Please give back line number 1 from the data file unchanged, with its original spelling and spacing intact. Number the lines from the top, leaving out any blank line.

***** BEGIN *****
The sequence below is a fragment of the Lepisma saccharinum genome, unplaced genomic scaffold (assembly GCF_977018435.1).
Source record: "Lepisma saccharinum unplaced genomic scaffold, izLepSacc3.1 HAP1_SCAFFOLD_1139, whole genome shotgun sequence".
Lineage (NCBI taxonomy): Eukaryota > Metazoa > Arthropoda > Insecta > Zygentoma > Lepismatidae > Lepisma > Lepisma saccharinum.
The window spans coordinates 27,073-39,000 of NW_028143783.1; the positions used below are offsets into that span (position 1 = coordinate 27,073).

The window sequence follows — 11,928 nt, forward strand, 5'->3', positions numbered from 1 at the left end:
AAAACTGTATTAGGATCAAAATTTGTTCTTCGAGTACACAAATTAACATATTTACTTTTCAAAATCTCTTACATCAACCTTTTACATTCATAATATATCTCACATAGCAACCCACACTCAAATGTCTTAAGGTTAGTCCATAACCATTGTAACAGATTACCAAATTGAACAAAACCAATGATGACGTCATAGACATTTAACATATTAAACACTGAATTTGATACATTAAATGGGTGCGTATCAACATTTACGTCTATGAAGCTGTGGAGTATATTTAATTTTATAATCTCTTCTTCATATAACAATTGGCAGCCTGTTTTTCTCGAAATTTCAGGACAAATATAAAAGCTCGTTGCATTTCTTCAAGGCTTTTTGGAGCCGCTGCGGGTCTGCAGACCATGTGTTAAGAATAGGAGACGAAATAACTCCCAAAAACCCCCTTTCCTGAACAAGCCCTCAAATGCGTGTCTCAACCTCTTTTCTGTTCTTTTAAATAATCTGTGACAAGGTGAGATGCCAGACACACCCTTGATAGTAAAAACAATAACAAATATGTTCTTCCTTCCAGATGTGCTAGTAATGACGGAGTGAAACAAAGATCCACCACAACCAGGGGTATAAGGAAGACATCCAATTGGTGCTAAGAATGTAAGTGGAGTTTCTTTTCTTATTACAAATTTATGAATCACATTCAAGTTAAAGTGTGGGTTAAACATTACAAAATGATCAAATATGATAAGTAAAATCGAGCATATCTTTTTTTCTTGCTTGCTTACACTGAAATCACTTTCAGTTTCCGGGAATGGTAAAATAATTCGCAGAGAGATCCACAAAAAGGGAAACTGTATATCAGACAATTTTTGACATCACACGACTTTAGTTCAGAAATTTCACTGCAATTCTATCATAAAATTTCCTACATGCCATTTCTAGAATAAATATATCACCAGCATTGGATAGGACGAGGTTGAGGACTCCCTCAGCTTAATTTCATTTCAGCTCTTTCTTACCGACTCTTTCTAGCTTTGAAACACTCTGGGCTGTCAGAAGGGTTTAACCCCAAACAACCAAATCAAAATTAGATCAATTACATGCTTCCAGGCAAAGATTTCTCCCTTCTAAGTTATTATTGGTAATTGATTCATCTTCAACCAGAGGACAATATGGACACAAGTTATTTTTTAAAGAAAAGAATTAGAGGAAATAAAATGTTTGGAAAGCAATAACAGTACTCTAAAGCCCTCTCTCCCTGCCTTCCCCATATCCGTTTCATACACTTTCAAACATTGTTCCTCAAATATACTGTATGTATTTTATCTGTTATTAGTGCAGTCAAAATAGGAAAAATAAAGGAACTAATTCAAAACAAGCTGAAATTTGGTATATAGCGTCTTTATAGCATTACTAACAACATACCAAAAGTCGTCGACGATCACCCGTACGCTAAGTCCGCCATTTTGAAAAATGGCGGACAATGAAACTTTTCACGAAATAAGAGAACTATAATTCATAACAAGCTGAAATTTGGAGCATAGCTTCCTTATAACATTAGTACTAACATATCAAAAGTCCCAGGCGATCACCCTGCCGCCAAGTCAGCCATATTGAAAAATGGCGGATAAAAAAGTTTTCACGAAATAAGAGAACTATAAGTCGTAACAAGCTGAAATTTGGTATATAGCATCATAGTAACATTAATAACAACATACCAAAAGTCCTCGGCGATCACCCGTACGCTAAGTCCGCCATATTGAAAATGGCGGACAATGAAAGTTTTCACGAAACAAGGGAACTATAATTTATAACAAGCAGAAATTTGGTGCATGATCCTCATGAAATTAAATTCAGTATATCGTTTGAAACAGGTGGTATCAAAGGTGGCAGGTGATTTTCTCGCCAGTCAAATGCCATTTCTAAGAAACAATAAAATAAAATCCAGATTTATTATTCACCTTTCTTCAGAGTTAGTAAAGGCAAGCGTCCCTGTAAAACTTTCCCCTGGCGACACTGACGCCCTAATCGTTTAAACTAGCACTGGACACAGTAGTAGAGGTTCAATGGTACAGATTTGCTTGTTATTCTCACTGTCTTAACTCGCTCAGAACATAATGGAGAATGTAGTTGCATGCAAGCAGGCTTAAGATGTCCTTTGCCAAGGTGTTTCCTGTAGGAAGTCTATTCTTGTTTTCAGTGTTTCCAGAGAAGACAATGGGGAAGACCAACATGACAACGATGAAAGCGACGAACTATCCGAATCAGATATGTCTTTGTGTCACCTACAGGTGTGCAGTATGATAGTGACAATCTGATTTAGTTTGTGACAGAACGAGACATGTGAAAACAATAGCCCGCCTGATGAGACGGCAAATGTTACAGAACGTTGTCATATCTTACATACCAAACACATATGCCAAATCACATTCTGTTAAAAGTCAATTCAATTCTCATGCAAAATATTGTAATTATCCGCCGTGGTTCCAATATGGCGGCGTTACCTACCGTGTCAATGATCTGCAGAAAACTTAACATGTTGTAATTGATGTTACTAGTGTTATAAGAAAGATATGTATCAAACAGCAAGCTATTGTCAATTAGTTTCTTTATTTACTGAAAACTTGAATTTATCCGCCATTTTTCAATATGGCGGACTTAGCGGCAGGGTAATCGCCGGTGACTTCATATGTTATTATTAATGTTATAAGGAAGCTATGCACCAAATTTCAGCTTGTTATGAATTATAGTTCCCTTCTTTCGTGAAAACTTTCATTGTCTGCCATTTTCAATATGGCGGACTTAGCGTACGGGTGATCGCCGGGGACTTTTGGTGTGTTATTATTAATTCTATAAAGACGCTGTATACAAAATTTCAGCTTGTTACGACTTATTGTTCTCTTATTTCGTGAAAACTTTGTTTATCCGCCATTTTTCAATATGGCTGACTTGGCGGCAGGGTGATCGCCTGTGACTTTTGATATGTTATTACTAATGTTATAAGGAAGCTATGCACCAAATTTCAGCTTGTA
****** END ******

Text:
The sequence below is a fragment of the Lepisma saccharinum genome, unplaced genomic scaffold (assembly GCF_977018435.1).